A destination brewery in Martinsville? You read that correctly!!!

A destination brewery in Martinsville? You read that correctly!!!


By Charlie Sasse for Indiana On Tap

Until recently the only destination spot for me in Martinsville, IN was my parents’ house out in the country off of State Highway 44. That changed on Easter weekend this year. On my way to Brown County I stopped in for a visit with Bryce Elsner and Brandon Fry at Cedar Creek Brewing, and to sample some of their beers. The brewery sits inside Cedar Creek Winery, but has its own taproom. The property is beautiful and includes a couple of barns, goats, two outdoor seating areas, and is surrounded by farm land. Because the winery existed first, and has the appropriate licensing I was able to take my beer outside, walk around the property, and have an experience with a beer that is usually reserved for wine enthusiasts.

Bryce Elsner opened Cedar Creek Brewery one year ago this coming May as part of his family’s five year old winery. His experience is limited, but he cut his teeth as volunteer labor at local breweries absorbing everything he could. Most notably, Bryce spent time in Nashville, IN learning from former Quaff On! brewer Mark Havens. To build on this he hired an experienced home brewer and winemaker named Brandon Fry as his Associate Head Brewer. Brandon brings 15 years of winemaking and 10 years of home brewing history to Cedar Creek. You can typically find the duo brewing early in the mornings due to Brandon’s other job in pharmaceuticals. The varied experience of the two brewers lends itself to the creation of not only some tasty beers, but also some mad science when it comes to equipment.

The two barrel system Bryce and Brandon brew on is a bit like the monster from Mary Shelley’s book Frankenstein. The equipment includes a couple of custom drilled and tapped wine fermenters, a custom Honeywell system, some wine kettles, a custom built rack to house the brew system, and many other components from industries other than brewing. It makes for great conversation if you get to tour the back. In fact, you may learn Bryce in interested in selling those custom wine fermenters at a reasonable price.


What Brandon most likes about having this small system is the amount of attention they can spend on each batch. This was very apparent, especially in their first barrel aged beer. Bryce and Brandon aged their porter in 8 gallon maple bourbon barrels and produced a very limited 120 bombers. While it has been sold out for quite a while, there was a bottle still at the brewery and I was able to sample it. The barrel is slightly muted which played great with the maple. There was a lot of maple, but without the cloying sweetness I have had in other beers. The only thing I didn’t like about it was that I couldn’t take one home!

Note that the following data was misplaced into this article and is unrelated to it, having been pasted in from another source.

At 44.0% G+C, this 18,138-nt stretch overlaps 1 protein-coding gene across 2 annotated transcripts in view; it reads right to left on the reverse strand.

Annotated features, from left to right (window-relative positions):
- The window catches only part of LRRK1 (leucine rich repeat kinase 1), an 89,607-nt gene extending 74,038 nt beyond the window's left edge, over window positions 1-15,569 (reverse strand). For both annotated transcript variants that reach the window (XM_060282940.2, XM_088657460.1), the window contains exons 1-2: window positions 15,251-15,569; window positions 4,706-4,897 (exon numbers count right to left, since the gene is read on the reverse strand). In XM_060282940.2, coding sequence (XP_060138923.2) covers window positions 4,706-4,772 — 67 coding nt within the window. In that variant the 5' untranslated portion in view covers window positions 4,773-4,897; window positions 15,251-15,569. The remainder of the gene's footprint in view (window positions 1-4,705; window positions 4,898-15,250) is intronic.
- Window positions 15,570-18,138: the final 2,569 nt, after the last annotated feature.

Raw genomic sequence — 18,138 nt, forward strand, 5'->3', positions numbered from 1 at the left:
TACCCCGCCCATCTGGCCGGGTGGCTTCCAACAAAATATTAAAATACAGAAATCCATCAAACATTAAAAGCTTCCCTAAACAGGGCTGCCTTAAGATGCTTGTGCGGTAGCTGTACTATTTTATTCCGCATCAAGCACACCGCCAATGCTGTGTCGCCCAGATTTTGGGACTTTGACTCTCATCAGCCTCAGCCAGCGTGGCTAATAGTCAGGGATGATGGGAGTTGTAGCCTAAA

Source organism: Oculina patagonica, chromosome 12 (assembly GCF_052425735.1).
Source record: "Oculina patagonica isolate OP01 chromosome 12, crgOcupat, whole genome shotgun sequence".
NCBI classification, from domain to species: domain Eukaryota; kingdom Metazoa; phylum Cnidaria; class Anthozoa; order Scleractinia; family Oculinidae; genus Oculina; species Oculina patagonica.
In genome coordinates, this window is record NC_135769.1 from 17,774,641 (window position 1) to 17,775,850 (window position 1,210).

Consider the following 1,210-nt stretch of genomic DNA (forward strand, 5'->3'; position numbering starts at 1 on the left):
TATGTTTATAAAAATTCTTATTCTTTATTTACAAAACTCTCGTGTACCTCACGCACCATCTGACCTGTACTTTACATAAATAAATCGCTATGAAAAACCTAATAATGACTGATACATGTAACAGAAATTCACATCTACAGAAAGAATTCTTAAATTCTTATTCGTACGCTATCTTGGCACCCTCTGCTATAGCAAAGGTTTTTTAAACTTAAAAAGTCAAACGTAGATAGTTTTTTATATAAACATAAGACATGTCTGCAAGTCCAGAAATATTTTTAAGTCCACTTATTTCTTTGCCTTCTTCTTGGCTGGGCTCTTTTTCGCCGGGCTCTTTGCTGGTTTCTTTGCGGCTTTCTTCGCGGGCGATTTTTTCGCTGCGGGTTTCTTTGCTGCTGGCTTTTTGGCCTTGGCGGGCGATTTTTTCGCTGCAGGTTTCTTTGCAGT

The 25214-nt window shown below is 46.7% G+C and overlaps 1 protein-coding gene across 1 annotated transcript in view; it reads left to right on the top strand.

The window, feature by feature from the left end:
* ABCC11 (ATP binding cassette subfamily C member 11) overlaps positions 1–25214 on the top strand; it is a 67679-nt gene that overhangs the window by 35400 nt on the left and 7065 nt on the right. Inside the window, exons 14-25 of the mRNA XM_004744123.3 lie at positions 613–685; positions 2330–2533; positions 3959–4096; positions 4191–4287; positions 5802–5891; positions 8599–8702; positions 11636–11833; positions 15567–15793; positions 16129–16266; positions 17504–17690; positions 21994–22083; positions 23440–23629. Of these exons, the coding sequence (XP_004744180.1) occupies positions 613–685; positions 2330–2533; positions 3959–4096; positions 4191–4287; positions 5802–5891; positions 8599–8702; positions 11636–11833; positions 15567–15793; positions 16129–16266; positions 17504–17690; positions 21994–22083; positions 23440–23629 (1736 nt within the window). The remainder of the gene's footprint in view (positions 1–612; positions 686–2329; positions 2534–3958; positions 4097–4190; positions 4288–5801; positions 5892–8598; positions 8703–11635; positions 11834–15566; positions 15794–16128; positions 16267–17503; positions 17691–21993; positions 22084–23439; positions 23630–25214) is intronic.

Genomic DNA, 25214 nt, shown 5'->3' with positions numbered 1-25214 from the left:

One of my favorite questions to ask a brewer and/or owner is what their epiphany beer is. I have found most often a person’s interest in brewing grows after having one specific beer. It is interesting to me that Brandon chose a beer he drank after he began home brewing. He began home brewing because someone told it was faster than making wine. Shortly after a friend suggested he try Bells Black Note, and Brandon realized the quality of beer he could be making. Brewing also allows him to feed his two US Title Champion Clydesdales (Under Saddle) spent grain for free. If you are lucky, you might be at the brewery on a day when Brandon rides one of his champions the five miles from his home to work.

I love hearing the positive from brewers and I always ask what their biggest surprises have been. So far the support and respect locally has been a bit overwhelming. There is a constant request for beer from new and existing accounts and there are requests to brew custom beers. Brandon stated, “It’s entertaining that we have kicked big beer out of some taps locally at chain restaurants.”  

They keep adding to the property, making it a destination versus a place you visit because you are in town. The next addition is scheduled to begin in the fall of 2016, when Cedar Creek will be adding a wholesale distillery built next the barn. Since it will be wholesale there will not be a tap room for at least three years, but with the local support they have already received there should be no problem finding shelf space. Adding the appropriate licensing at the winery/brewery could also solve the tap room problem. I can’t wait to see how the finished project and I am already looking forward to my next visit!

Keep drinking great beer and talking about it, I know I will!

  • Charlie
    Posted at 22:27h, 06 April Reply

    I would like to apologize to Brandon FRY and his family for incorrectly spelling his last name as FRYE. It seems like a small error but with a last name like Sasse (prounounced S-ASS) I can understand the importance and pride in having my name spelled and pronounced correctly.

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